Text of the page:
JFK+50: Volume 6, No. 1839JFK'S FIRST NEWS CONFERENCE TELEVISED LIVE
Washington, D.C. (JFK+50) Fifty-five years ago today, January 25, 1961, President John F. Kennedy held his first official news conference as President of the United States.
The meeting with the press, held in the State Department Auditorium, was the first presidential press conference to be televised live across the nation. Sixty-five million Americans tuned in for the conference in 21.5 million homes.
JFK was to have an average television audience of 18 million for all his news conferences. Press secretary, Pierre Salinger, said...
"The ideas and philosophy of (President Kennedy)...were best displayed during those moments of truth when he stood alone before the representatives of the press..."
Mr. Salinger went on to say that JFK was well prepared for each of his news conferences. The staff would provide, beforehand, questions they thought might be asked. This gave the President the opportunity to form his responses and ask his staff to gather more information on a topic if needed.
According to Assistant Press secretary Malcolm Kilduff, President Kennedy had a unique ability to predict what questions would be asked and sometimes would imitate the reporter's voice who would most likely ask them.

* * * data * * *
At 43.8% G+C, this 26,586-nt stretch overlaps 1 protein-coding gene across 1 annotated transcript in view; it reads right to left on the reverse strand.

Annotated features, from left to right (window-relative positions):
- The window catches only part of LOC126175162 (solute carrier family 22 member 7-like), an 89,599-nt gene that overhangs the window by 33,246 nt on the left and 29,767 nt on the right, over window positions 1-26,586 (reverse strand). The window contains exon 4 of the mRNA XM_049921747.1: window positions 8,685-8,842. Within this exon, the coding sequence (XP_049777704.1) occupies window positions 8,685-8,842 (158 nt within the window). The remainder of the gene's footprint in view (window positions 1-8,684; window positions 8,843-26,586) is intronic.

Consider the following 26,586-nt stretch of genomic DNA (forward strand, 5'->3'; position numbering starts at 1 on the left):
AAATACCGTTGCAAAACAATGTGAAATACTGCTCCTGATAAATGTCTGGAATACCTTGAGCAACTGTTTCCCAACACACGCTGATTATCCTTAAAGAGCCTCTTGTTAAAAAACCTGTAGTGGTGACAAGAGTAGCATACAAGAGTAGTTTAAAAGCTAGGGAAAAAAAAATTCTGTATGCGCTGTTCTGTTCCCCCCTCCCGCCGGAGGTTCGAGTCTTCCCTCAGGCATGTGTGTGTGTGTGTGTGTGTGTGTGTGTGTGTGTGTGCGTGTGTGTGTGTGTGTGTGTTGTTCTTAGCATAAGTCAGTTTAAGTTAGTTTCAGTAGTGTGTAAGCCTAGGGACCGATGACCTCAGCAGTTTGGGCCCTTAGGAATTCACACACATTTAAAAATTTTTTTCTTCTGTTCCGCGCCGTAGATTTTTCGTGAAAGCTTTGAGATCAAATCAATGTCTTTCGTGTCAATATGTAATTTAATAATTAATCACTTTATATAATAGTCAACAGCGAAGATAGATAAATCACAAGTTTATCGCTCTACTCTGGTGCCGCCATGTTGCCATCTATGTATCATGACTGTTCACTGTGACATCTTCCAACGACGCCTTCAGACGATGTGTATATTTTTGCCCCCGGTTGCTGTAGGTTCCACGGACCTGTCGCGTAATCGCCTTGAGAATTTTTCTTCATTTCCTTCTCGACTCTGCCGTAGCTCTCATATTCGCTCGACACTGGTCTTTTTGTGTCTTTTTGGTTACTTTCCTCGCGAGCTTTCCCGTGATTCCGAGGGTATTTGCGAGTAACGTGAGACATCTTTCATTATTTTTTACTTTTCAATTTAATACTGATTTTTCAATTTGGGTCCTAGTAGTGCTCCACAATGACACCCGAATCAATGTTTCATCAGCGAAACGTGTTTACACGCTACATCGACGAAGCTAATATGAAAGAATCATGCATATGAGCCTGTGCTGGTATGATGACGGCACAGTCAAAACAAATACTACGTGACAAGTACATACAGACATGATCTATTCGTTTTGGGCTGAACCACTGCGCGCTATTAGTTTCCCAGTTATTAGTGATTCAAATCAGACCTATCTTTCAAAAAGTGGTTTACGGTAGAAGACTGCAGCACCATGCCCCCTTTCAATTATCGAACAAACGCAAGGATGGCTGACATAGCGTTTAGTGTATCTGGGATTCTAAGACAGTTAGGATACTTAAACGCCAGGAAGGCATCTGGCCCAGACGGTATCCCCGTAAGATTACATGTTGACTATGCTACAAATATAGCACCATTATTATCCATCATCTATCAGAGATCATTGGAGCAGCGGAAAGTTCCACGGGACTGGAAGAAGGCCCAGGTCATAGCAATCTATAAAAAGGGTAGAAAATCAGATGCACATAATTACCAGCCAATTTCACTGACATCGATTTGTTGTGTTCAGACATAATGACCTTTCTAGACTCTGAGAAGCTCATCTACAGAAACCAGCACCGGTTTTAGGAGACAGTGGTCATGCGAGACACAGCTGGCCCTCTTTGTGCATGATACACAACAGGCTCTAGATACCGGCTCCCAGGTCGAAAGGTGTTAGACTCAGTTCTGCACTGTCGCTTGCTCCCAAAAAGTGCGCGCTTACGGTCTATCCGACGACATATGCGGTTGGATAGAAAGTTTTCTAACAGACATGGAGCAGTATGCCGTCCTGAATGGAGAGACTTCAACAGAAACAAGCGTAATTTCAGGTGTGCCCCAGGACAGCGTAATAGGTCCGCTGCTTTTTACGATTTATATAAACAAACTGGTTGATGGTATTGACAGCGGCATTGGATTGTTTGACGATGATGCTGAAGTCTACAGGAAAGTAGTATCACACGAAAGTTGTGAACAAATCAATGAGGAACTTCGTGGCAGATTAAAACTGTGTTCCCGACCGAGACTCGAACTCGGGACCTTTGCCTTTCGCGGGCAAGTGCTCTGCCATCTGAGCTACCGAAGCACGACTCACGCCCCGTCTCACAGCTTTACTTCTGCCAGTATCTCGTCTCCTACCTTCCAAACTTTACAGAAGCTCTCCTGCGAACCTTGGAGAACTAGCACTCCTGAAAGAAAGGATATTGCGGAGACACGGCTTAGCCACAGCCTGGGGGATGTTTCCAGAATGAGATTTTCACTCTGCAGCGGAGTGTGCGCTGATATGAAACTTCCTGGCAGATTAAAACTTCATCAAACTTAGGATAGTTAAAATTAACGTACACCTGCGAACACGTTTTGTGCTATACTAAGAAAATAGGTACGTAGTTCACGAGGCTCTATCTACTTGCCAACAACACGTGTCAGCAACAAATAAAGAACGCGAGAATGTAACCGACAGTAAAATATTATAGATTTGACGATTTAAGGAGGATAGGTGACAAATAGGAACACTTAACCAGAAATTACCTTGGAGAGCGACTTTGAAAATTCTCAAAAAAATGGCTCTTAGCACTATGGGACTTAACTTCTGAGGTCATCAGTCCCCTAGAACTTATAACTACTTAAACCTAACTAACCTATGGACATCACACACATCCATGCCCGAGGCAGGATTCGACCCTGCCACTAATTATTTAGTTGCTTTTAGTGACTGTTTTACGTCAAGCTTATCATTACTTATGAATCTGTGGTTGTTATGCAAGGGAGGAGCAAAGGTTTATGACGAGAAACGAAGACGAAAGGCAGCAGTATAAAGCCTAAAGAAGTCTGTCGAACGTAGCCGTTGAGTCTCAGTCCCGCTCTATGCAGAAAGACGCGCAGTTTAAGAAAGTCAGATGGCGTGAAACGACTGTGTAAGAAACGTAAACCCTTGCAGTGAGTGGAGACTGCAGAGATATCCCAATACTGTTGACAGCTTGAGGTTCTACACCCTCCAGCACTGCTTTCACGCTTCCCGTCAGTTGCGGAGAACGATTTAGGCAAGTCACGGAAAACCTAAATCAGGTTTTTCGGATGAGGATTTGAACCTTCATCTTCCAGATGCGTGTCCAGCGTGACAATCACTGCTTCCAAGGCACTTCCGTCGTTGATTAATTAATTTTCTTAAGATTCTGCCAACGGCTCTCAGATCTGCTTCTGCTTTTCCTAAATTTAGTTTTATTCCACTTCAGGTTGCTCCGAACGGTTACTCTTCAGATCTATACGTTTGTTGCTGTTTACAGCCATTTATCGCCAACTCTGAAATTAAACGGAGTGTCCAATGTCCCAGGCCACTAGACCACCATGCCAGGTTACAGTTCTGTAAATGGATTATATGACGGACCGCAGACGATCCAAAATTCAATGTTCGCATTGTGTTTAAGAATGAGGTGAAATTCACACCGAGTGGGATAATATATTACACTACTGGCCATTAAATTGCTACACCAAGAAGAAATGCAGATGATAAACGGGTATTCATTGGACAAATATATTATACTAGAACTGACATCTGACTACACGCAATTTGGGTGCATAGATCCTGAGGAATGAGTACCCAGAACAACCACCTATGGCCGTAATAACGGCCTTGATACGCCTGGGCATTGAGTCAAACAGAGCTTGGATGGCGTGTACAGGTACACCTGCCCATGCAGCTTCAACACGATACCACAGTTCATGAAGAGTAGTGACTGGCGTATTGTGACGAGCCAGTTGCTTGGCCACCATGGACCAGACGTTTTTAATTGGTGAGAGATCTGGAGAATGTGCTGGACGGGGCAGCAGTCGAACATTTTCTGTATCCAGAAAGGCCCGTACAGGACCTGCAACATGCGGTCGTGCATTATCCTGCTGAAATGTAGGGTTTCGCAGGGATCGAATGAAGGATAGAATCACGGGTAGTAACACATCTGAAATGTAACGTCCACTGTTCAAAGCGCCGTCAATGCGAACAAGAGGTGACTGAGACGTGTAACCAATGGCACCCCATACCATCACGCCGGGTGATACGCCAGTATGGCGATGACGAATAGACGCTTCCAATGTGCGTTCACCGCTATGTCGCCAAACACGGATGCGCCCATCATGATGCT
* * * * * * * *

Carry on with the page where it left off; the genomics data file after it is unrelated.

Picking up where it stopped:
When the double doors of the auditorium opened, the President would stride through and all reporters would stand. After JFK made a brief opening statement, the floor was open for questions. Reporters who had questions would stand and say "Mr. President!"
JFK would select one, point at that reporter, while the others would sit back down and wait for their next opportunity.
Following are two questions and answers from the JFK's first presidential news conference...
Does your administration plan to take any steps to solve the problem at Fayette County, Tennessee where tenant farmers have been evicted from their homes because they voted last November & now must live in tents?
The Congress...enacted legislation which placed very clear responsibility on the executive branch to protect the right of voting. I support that legislation. I am extremely interested in making sure that every American is given the right to cast his vote without prejudice to his rights as a citizen. And, therefore, I can state that this administration will pursue the problem of providing that protection with all vigor.
Would you consider reopening diplomatic relations in Cuba?
We have no plan at the present to resume diplomatic relations with Cuba...because of the factors (Soviet/Communist influence) which are involved on that island.
"Kennedy and the Press: The News Conferences," Edited & Annotated by Harold W. Chase & Allen H. Lerman, Thomas Y. Crowell Company, New York, 1965.